Selection of the most interesting space news of the week: Gaia to help to find wandering black holes. NASA asks for help from volunteers in the study of Jupiter, and we tell how astronomers “weighed” the Universe.
- Liquid water can exist on non-Earth-like planets
- Gaia helps to find wandering black holes
- NASA asks for help from volunteers in Jupiter exploration
- The array of 1000 antennas of the SKAO telescope stretches from South Africa to Australia
- NASA gave stunning details of the first photos of James Webb
- Jeff Bezos abandoned a space project named after his mother
- NASA’s solar mission witnessed a stunning solar eclipse in space
- NASA astronauts grow a crop of space vegetables without soil
- The largest star in the Milky Way is dying and may turn into a black hole
- How astronomers weighed the universe (article)
Liquid water can exist on non-Earth-like planets
Scientists have modeled conditions on massive planets with hydrogen-helium atmospheres. They came to the conclusion that liquid water can exist on planets located much further away from the stars than the Earth. Therefore, life can exist on them. Researchers from the universities of Bern and Zurich have recently concluded that water in a liquid state can exist on planets completely different from Earth. On our planet, this matter is the main condition for the existence of life. And its presence is supplied by the atmosphere.
Gaia helps to find wandering black holes
According to researchers, the Gaia space telescope, observing billions of stars, can see traces of a wandering black hole. But it looks like there’s nothing like that in the latest data release. The passage of a black hole in front of a star is a rare phenomenon. But the Gaia Space Telescope observes hundreds of millions of astronomical objects every day, determining their spectrum, luminosity and motion vector. Andrews’ idea is that among such a huge array of information there should be cases when the apparent motion of a star unexpectedly accelerated for a short time.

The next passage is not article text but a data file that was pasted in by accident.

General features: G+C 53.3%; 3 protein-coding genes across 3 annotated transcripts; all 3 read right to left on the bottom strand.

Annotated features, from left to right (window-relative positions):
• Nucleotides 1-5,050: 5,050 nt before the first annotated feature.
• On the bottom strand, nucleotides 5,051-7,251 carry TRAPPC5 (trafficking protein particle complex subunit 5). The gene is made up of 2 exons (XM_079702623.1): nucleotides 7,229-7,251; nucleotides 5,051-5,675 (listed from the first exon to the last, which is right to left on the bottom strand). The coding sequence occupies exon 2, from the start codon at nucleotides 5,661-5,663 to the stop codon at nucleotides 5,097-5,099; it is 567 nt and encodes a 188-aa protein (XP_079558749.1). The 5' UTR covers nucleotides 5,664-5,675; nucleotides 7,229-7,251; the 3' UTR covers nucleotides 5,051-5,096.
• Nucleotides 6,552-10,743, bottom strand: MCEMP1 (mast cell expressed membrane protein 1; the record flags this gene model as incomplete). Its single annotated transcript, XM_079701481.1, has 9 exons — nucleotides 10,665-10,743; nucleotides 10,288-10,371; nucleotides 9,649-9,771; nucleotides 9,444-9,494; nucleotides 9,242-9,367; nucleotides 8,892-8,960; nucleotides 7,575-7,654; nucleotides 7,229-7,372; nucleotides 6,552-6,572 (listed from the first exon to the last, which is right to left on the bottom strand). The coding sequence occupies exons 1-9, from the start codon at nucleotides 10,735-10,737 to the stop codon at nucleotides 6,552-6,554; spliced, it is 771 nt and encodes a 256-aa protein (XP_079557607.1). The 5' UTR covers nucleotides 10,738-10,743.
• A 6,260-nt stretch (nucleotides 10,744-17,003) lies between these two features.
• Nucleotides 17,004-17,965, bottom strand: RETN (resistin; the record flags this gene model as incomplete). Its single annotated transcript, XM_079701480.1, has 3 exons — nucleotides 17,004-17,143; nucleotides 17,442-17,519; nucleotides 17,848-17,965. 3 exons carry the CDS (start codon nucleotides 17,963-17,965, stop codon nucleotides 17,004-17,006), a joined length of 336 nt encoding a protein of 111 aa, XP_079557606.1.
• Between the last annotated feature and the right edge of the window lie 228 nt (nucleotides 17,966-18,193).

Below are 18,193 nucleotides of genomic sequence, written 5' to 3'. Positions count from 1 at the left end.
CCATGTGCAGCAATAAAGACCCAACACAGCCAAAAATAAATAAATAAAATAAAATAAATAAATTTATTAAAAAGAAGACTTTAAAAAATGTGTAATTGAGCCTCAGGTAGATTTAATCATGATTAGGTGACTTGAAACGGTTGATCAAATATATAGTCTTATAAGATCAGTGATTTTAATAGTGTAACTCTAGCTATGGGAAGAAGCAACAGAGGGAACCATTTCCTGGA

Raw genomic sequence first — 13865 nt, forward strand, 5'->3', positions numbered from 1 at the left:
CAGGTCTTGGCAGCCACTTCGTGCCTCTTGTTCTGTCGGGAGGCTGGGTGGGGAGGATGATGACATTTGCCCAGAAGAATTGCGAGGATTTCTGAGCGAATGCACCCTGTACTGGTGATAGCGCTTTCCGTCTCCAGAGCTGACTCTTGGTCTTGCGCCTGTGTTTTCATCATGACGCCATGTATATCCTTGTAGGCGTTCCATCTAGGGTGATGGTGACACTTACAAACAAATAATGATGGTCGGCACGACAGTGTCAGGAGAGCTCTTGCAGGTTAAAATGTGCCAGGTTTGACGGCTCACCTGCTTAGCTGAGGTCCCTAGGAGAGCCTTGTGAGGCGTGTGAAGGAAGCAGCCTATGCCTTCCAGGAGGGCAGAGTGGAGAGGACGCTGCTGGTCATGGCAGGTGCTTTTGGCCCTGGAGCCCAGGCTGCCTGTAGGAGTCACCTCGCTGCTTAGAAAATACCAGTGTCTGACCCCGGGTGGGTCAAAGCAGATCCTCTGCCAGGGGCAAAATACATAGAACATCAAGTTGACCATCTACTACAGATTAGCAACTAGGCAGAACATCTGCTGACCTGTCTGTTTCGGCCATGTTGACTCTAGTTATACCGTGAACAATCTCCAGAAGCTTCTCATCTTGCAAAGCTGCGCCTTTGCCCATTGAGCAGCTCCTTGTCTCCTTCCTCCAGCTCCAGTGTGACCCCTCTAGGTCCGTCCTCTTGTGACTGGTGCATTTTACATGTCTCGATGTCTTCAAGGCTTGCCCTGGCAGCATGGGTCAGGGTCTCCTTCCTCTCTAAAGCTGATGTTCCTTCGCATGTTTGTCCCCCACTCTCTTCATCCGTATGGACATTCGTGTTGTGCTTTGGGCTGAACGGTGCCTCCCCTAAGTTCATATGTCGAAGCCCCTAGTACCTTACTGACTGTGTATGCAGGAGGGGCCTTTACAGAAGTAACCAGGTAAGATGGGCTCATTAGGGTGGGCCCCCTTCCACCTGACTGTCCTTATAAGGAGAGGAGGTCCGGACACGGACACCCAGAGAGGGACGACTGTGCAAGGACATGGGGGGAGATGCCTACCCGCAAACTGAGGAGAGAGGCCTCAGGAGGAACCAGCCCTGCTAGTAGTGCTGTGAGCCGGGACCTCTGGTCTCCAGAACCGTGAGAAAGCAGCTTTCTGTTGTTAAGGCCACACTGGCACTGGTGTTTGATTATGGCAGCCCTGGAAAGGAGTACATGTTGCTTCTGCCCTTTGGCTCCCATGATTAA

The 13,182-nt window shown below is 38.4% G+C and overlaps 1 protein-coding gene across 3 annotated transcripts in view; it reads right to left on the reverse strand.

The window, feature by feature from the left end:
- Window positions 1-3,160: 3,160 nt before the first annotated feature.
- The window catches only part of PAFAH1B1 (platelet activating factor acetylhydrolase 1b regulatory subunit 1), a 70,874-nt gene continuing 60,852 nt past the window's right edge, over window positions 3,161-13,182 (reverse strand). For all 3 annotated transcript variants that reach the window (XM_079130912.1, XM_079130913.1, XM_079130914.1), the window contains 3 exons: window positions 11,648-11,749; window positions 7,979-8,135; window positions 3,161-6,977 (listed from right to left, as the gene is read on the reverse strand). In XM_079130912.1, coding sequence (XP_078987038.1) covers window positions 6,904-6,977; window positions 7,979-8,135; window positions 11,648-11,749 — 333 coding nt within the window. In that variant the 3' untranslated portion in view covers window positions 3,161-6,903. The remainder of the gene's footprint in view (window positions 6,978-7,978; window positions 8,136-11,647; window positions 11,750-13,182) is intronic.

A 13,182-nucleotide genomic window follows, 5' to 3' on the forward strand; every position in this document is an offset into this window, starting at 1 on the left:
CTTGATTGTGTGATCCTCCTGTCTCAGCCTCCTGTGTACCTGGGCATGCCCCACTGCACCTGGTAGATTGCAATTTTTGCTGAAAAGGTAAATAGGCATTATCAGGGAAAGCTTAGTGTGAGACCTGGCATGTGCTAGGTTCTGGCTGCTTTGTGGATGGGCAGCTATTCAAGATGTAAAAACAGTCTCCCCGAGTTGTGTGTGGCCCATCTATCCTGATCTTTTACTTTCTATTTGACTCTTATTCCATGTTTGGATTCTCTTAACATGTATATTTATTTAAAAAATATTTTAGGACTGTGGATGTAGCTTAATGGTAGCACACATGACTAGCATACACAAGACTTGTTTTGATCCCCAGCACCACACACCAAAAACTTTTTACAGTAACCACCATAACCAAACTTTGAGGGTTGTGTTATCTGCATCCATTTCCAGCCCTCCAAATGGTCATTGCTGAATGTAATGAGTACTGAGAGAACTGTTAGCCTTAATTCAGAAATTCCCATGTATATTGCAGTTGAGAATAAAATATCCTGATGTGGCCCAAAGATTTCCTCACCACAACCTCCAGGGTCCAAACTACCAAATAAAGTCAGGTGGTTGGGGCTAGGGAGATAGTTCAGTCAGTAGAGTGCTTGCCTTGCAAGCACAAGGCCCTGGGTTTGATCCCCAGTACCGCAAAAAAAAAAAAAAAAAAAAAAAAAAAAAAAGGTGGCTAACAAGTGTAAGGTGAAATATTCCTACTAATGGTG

NASA asks for help from volunteers in Jupiter exploration
Most of the recent images of Jupiter were taken by the Juno probe, which has been in orbit around the gas giant since 2016. Thanks to the spacecraft, we can admire the impressively beautiful atmosphere of Jupiter, which at the same time is a scientific mystery. To solve it, scientists invite everyone to help science by determining the atmospheric features of the planet, studying the data collected by Juno.
The project, founded by scientists from the University of Minnesota together with NASA, was named Jovian Vortex Hunter. Its idea is to classify the different types of Jupiter clouds in terms of their shape and size. Volunteers are asked to find certain features of Jovian clouds from a huge catalog of images captured by JunoCam. Vortices – clouds of round or elliptical shape, resembling giant terrestrial hurricanes, are of great interest.